Seems like we’re on track for another 50bps widely expected rate hike.
Who let the Central Banks out?
What a month it was! With the world still in chaos, China slowly coming out of lockdown, the EU squeezing Russia with commodity-imposed sanctions and inflation still very high in certain economies, the Central Banks came out to play.
They really flexed their muscles and dominated the scene with their very aggressive and unexpected rate hikes which continued to stimulate fears of a global recession. The US cranked it up a notch to 75bps, the Swiss up with a very unexpected 50bps and of course, our local sweetheart the RBA surprised the whole market with the first of many hooks of 50bps (market consensus was 25bps) in an attempt to catch the highly accelerating inflation train and get “ahead of the curve”.
We also saw Governor Lowe give a speech to the public about the economic outlook and monetary policy
in Sydney a week ago. These were a few key highlights from the meeting:
- The Board expects to discuss 25bps or 50bps at July’s board meeting, similar to the June meeting.
- The Board agreed there was a material risk of inflation if they maintained around 25bps.
- Board felt 50bps was the ideal option, given that the cash rate was still historically low.
- Didn’t expect the rate increase to affect most of the market as consumers have saved in excess of $250b in personal savings, especially for mortgages.
- Not expecting a recession in AUS, fundamentals are still very strong including record employment numbers and a 48-year low unemployment rate of 3.9%.
- The Board expect inflation to be within the 2-3% target range over the next couple of years.
- Market pricing of 4% cash rate EOY is a bit unreasonable and unlikely.
Let’s talk about inflation baby!
The Governor also forecasted that inflation would peak around the 7% mark. Currently, our headline inflation number is 5.1% with a trimmed-mean CPI of 3.7%. We are seeing that the US inflation number was slowly creeping up to the 8.6% figure, including the EU’s more recent release of the same figure and the UK topping off the list with record 9.1% annual inflation. So, therefore, we could potentially expect a similar pattern with AUS inflation to creep up a bit more before the rate hikes start to kick in and cool inflation.
The next 2 CPI prints are scheduled to be released on 27th July and 26th October 2022 for Q2 and Q3 respectively and therefore will significantly dictate whether the following months will carry a 25bps or 50bps hike. I don’t believe there is sufficient justification to allow a 75bps hike unless inflation just skyrockets. We need to be mindful, that the RBA has 2 primary roles, to keep unemployment low and also to tackle inflation. All other factors are secondary. “Woah, we’re halfway there” as Bon Jovi said since we’ve tackled the unemployment aspect.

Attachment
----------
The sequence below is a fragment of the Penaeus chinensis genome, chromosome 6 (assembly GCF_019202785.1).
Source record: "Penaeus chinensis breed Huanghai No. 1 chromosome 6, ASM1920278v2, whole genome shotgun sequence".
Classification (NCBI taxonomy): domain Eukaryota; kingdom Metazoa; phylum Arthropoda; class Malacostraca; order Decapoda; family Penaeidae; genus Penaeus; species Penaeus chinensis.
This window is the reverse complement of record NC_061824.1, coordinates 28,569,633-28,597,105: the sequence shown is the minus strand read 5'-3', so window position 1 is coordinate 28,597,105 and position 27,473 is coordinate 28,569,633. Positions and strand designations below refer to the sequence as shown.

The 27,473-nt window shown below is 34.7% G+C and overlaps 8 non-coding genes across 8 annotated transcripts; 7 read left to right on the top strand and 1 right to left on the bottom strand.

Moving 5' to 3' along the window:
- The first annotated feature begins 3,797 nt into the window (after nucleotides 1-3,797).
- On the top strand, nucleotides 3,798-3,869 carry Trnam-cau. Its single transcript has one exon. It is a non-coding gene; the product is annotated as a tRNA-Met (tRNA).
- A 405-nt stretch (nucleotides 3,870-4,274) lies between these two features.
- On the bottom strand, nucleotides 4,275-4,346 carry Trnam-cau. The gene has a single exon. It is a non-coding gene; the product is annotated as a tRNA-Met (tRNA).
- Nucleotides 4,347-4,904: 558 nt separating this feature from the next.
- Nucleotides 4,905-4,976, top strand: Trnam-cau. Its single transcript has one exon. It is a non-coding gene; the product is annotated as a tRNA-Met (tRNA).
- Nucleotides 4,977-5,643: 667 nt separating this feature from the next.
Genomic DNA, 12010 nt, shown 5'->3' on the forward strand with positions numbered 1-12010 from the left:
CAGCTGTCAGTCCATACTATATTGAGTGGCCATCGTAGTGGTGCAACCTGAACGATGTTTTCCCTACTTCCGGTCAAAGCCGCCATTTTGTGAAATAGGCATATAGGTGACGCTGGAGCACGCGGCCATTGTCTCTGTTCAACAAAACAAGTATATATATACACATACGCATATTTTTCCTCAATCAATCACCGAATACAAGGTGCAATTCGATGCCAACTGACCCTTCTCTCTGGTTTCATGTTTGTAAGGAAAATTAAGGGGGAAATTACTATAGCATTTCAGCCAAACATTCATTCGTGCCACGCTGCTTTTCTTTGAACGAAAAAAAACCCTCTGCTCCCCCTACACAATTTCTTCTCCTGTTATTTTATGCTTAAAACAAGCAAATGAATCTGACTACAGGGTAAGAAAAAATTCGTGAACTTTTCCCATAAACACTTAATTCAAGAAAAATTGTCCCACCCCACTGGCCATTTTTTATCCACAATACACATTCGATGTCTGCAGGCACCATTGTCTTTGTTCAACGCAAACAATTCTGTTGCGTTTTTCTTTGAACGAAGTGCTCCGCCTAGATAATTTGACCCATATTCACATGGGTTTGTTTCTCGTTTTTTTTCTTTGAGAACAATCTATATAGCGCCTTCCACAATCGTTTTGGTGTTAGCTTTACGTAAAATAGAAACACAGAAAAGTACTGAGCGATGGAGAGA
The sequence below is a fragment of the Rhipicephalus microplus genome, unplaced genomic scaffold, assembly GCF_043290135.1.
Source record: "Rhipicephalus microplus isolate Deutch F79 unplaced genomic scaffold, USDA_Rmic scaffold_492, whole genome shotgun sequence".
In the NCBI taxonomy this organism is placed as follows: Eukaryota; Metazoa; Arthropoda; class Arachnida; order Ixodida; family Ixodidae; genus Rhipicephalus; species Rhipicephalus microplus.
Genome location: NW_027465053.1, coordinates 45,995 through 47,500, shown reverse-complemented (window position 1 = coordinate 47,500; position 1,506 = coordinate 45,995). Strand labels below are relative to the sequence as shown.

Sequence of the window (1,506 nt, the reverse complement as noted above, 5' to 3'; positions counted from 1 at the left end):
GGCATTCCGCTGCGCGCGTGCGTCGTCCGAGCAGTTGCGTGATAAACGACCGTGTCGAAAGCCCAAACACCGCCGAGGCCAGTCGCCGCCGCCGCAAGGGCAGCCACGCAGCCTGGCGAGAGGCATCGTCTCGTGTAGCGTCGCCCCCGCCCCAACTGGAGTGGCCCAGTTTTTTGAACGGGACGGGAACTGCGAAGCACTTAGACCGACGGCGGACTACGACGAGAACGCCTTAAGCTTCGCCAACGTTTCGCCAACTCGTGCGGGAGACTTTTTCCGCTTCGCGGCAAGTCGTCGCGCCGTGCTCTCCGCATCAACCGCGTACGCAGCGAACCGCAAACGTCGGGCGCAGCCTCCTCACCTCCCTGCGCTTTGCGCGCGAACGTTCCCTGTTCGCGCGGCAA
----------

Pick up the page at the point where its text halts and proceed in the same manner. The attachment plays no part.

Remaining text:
I can see clearly now the rates have gone… up
Based on the CPI releases above and the current inflation problem, I am of the view that the RBA will seek to conduct a rate rise bonanza per the following in July, August, and September, pausing in October, then November and December meetings to bring the cash rate to 2.35% for this cycle. Close to the 2.5% mark the Governor expected.
Of course, the RBA will take a well-deserved break from hiking in January (where there is no meeting) and will monitor the progress/impacts from the first cycle during Q1 '23, eagerly anticipating the next CPI figures release in Apr ‘23 for Q1. The RBA will react again in May ‘23 meeting for another potential 25bps. Potentially one more in Q3 to bring the terminal cash rate to 2.75%. Aggressive tightening of more than 25bps could severely contract the economy giving rise to fears of an AUS recession so the RBA will need to slowly release the hikes to allow the economy to digest and absorb.
It is also key to remember that the RBA does meet monthly, as opposed to other central banks like the Fed which meet every 6 weeks, therefore the RBA has the advantage to digest and react sooner, giving more of a reason to increase by 25bps after front loading. Once we get a better picture of the July 22 CPI print, we will be able to reassess the situation. However, the risk is to the upside, where the RBA will most likely throw in a special surprise and catch most off guard.
Jump in, strap on your seatbelts and get ready for a bumpy ride!